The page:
Branagh directs all of the cast well, and by and large, each suspect gets their moment to shine during Poirot’s interrogations. Branagh is nothing if not an actor’s director as is often the case with thespians who make such a transition. And he himself seems more assured in the role this time, but he’s not nearly as fun a presence as Albert Finney was as Poirot in the 1974 version of MURDER ON THE ORIENT EXPRESS or the subsequent sequels starring Peter Ustinov in the role. (Arguably, David Suchet, from the British TV series AGATHA CHRISTIE’S POIROT captured the sleuth best. He was the perfect combination of a charmer and an oddball.)

The director also misses opportunities to utilize his tony cast better. Brand is a crackerjack comedian but his role here is utterly straight. French and Saunders are comic legends in England, but you wouldn’t know it by the shocking lack of banter between them in this venture. In the 1978 version, their roles were played by Bette Davis and Maggie Smith, and screenwriter Anthony Shaffer knew how to give that two dialogue that crackled with comedy. The roles written for French and Saunders by Green are far too dry and dull. Why would Branagh cast them as such? That’s almost a mystery unto itself.

In fact, compared to the ‘78 version, this one pales in almost every comparison. John Guillermin’s direction of the previous version was rollicking and crisply paced from the first frame to last. This one takes a full half-hour to really get going. Anthony Powell’s Oscar-winning costumes were gorgeous too and much more suited for the desert heat than Paco Delgado’s heavy clothing choices are on screen here. Composer Nino Rota contributed one of his best scores to the original film too, but Patrick Doyle’s music is entirely lackluster here.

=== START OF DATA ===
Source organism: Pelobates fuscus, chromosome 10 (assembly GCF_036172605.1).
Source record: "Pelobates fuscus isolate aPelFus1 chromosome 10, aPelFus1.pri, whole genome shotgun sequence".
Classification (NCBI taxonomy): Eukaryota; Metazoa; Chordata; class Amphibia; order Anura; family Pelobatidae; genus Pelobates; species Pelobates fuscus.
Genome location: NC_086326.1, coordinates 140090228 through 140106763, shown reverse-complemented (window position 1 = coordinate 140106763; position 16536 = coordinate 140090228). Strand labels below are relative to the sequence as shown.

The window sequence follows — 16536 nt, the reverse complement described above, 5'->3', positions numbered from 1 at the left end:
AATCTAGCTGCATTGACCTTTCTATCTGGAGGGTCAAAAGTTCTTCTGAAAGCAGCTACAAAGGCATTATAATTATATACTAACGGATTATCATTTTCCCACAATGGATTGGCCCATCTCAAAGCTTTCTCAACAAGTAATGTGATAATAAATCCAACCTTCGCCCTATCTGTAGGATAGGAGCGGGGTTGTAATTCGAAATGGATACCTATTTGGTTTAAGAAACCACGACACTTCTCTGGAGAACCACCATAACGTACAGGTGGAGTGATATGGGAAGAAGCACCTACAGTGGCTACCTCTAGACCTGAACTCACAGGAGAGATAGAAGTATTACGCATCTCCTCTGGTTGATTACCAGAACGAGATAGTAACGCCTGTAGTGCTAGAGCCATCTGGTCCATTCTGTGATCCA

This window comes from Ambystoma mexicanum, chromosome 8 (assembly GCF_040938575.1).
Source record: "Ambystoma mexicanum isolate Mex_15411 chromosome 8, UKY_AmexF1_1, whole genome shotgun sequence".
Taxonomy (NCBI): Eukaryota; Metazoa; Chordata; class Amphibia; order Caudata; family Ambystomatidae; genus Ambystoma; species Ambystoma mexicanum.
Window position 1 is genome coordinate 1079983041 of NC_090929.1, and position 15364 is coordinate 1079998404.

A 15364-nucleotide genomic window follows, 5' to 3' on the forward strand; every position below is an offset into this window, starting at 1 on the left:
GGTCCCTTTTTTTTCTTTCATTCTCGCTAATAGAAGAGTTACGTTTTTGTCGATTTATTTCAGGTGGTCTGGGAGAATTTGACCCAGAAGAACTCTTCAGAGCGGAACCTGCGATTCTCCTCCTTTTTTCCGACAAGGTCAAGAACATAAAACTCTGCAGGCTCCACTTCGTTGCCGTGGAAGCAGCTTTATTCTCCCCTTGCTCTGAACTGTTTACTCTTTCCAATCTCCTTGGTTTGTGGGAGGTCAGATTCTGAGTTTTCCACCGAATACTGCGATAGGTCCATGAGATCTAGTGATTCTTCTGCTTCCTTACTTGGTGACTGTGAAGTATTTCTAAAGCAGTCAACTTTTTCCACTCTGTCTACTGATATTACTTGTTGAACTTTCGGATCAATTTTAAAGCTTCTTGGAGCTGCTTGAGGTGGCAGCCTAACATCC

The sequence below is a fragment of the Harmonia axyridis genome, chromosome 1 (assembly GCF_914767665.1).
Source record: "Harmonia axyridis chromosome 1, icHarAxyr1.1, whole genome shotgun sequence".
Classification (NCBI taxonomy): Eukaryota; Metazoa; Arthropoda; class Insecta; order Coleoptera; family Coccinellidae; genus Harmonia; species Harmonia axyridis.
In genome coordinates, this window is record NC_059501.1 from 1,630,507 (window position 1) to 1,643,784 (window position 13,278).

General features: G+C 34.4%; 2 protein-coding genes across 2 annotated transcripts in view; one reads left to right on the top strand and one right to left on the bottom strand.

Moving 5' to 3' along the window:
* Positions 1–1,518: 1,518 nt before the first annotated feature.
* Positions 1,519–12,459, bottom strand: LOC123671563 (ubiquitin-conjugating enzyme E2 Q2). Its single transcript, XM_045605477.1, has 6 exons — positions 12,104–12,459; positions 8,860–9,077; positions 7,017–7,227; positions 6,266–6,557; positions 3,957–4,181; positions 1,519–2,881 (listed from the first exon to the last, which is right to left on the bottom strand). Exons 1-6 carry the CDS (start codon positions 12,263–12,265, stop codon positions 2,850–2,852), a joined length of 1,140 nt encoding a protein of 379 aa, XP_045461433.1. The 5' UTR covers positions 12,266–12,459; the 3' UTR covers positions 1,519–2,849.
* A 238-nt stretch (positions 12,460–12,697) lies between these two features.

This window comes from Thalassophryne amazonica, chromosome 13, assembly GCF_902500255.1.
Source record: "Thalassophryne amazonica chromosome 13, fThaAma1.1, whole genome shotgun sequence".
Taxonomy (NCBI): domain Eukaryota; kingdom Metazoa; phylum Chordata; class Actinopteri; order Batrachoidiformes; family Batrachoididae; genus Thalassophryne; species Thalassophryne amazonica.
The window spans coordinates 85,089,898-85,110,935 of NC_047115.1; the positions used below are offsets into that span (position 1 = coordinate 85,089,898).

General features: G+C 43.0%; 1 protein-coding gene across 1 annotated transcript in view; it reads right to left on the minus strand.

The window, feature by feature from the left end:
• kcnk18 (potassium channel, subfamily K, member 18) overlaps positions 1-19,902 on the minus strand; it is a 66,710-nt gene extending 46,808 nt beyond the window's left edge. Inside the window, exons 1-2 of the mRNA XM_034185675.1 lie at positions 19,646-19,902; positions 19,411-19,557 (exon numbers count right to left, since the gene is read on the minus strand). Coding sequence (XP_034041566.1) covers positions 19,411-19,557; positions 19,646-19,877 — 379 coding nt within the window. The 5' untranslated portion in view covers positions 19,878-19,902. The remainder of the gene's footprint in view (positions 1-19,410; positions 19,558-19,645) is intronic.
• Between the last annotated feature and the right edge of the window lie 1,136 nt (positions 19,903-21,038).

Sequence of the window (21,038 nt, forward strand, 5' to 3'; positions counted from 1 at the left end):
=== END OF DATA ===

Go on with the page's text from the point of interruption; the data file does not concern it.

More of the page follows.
Perhaps the most egregious mistake of all lies in Branagh’s penchant to rush through all of Poirot’s detective work. The flashbacks are far too frantic to follow and he rushes every single explanatory line. Finney, Ustinov, and Suchet knew just how to savor such revelations, making the most of Christie’s labyrinth solutions to the crime. And in the ’78 original, the telling of how the murders were committed was wholly compelling. Here? Meh.

And then there is the Armie Hammer problem. Allegations of twisted sexual peccadilloes knocked back the release of this film even more than the pandemic did, so that bad press could fade. (In actuality, this film has been in the can for almost two years now.) And because Hammer is now considered a pariah, his part in this film has been clearly tampered with, with scenes with him seeming trimmed and even his close-ups missing. The character of Simon Doyle is the second most important character in the story after Poirot, but you’d never know it from this interpretation.

This one is better than Branagh’s previous Christie outing, but the mistakes keep it from being a great take. There’s some truly unfortunate green screen working against matters too, but its dark tone mars it more. Funny, but the exact tone that all of Christie’s works should be full of is that present in Rian Johnson’s KNIVES OUT in 2019. His riff on Christie had serious moments and treated death as something significant, but it was a fun ride throughout. Perhaps the estate should let him direct the next Poirot film; I’m sure he’d even get a better Poirot out of Branagh. He has the funny mustache, but he needs to have more fun in the role.  

from The Establishing Shot